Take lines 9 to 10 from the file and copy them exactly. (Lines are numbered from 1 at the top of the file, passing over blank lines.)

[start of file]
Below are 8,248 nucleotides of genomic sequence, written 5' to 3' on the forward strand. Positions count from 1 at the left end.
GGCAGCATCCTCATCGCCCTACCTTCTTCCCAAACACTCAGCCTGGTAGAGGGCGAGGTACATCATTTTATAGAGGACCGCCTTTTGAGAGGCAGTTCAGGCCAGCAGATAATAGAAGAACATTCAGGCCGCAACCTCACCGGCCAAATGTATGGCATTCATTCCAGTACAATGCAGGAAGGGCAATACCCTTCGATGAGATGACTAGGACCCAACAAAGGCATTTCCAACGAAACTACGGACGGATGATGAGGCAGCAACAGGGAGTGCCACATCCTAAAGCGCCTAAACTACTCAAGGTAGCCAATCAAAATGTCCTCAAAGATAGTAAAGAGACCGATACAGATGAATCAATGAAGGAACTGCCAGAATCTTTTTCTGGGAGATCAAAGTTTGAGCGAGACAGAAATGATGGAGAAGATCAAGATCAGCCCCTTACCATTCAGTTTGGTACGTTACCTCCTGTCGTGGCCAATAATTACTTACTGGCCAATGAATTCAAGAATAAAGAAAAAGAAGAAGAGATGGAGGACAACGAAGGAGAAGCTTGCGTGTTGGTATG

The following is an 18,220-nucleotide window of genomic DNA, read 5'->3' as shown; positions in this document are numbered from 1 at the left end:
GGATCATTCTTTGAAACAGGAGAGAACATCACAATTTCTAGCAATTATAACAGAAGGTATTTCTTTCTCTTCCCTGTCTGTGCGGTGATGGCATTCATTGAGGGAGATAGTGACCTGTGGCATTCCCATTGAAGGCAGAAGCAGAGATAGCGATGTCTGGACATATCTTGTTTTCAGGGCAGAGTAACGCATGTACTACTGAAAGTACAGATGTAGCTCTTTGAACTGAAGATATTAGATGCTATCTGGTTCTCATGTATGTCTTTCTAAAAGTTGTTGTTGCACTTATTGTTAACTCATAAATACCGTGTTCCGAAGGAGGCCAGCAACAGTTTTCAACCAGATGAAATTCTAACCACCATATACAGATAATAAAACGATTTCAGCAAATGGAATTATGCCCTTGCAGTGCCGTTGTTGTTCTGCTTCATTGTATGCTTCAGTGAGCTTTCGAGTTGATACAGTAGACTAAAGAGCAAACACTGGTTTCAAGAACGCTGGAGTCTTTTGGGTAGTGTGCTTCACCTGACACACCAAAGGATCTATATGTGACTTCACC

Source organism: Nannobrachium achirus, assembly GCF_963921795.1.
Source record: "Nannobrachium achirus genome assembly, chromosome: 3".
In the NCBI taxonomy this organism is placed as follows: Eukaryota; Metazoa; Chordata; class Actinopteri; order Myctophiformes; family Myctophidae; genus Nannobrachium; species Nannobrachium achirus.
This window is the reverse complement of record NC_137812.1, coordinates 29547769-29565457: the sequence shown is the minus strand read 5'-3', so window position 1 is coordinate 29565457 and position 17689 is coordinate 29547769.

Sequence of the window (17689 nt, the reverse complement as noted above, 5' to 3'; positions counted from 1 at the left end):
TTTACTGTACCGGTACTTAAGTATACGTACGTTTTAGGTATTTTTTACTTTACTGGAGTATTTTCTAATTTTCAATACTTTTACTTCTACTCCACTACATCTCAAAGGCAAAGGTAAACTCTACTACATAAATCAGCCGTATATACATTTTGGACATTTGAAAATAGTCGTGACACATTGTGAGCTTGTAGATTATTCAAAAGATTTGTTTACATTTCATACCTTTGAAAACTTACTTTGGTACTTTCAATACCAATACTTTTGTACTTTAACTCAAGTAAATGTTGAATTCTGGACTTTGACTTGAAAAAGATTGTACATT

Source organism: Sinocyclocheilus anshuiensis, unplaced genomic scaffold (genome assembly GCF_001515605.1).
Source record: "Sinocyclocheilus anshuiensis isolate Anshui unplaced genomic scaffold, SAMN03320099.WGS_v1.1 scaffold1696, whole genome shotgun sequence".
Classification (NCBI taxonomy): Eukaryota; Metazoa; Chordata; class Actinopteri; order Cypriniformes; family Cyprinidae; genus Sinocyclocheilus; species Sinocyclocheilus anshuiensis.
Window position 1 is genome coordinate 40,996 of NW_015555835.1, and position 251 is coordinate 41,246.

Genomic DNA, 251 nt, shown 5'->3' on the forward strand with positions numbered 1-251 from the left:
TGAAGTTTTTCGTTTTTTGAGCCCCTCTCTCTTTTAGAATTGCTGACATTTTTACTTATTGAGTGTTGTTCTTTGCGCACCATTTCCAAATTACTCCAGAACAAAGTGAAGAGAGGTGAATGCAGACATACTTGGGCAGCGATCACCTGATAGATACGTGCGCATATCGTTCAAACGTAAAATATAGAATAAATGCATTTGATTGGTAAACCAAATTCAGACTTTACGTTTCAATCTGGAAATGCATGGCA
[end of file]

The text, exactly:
Sequence of the window (17689 nt, the reverse complement as noted above, 5' to 3'; positions counted from 1 at the left end):
TTTACTGTACCGGTACTTAAGTATACGTACGTTTTAGGTATTTTTTACTTTACTGGAGTATTTTCTAATTTTCAATACTTTTACTTCTACTCCACTACATCTCAAAGGCAAAGGTAAACTCTACTACATAAATCAGCCGTATATACATTTTGGACATTTGAAAATAGTCGTGACACATTGTGAGCTTGTAGATTATTCAAAAGATTTGTTTACATTTCATACCTTTGAAAACTTACTTTGGTACTTTCAATACCAATACTTTTGTACTTTAACTCAAGTAAATGTTGAATTCTGGACTTTGACTTGAAAAAGATTGTACATT